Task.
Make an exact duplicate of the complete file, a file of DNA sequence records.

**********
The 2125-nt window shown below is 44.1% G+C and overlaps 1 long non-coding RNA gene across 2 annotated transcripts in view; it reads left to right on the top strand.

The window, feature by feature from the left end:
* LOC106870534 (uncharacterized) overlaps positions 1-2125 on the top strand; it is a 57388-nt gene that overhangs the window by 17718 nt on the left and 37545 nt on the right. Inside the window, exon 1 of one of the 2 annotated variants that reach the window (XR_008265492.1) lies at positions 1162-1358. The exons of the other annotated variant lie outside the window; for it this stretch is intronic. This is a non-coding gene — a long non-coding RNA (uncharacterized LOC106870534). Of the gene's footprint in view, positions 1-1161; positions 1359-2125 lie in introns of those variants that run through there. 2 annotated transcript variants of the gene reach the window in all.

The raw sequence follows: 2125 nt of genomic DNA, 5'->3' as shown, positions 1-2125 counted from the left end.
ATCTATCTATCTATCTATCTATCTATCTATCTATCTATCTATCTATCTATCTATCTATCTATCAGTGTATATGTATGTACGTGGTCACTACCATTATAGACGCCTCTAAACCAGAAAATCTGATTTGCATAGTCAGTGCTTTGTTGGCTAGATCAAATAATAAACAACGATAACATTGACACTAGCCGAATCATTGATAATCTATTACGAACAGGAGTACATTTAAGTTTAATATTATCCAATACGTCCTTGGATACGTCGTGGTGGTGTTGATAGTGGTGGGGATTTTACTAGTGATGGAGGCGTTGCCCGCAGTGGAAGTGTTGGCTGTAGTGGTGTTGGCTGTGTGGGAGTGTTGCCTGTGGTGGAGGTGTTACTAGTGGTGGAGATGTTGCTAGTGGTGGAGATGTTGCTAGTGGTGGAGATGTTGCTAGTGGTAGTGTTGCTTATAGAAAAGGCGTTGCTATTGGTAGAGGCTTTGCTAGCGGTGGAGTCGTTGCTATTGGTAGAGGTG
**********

The 2125-nt window shown below is 44.1% G+C and overlaps 1 long non-coding RNA gene across 2 annotated transcripts in view; it reads left to right on the top strand.

The window, feature by feature from the left end:
* LOC106870534 (uncharacterized) overlaps positions 1-2125 on the top strand; it is a 57388-nt gene that overhangs the window by 17718 nt on the left and 37545 nt on the right. Inside the window, exon 1 of one of the 2 annotated variants that reach the window (XR_008265492.1) lies at positions 1162-1358. The exons of the other annotated variant lie outside the window; for it this stretch is intronic. This is a non-coding gene — a long non-coding RNA (uncharacterized LOC106870534). Of the gene's footprint in view, positions 1-1161; positions 1359-2125 lie in introns of those variants that run through there. 2 annotated transcript variants of the gene reach the window in all.

The raw sequence follows: 2125 nt of genomic DNA, 5'->3' as shown, positions 1-2125 counted from the left end.
ATCTATCTATCTATCTATCTATCTATCTATCTATCTATCTATCTATCTATCTATCTATCTATCAGTGTATATGTATGTACGTGGTCACTACCATTATAGACGCCTCTAAACCAGAAAATCTGATTTGCATAGTCAGTGCTTTGTTGGCTAGATCAAATAATAAACAACGATAACATTGACACTAGCCGAATCATTGATAATCTATTACGAACAGGAGTACATTTAAGTTTAATATTATCCAATACGTCCTTGGATACGTCGTGGTGGTGTTGATAGTGGTGGGGATTTTACTAGTGATGGAGGCGTTGCCCGCAGTGGAAGTGTTGGCTGTAGTGGTGTTGGCTGTGTGGGAGTGTTGCCTGTGGTGGAGGTGTTACTAGTGGTGGAGATGTTGCTAGTGGTGGAGATGTTGCTAGTGGTGGAGATGTTGCTAGTGGTAGTGTTGCTTATAGAAAAGGCGTTGCTATTGGTAGAGGCTTTGCTAGCGGTGGAGTCGTTGCTATTGGTAGAGGTG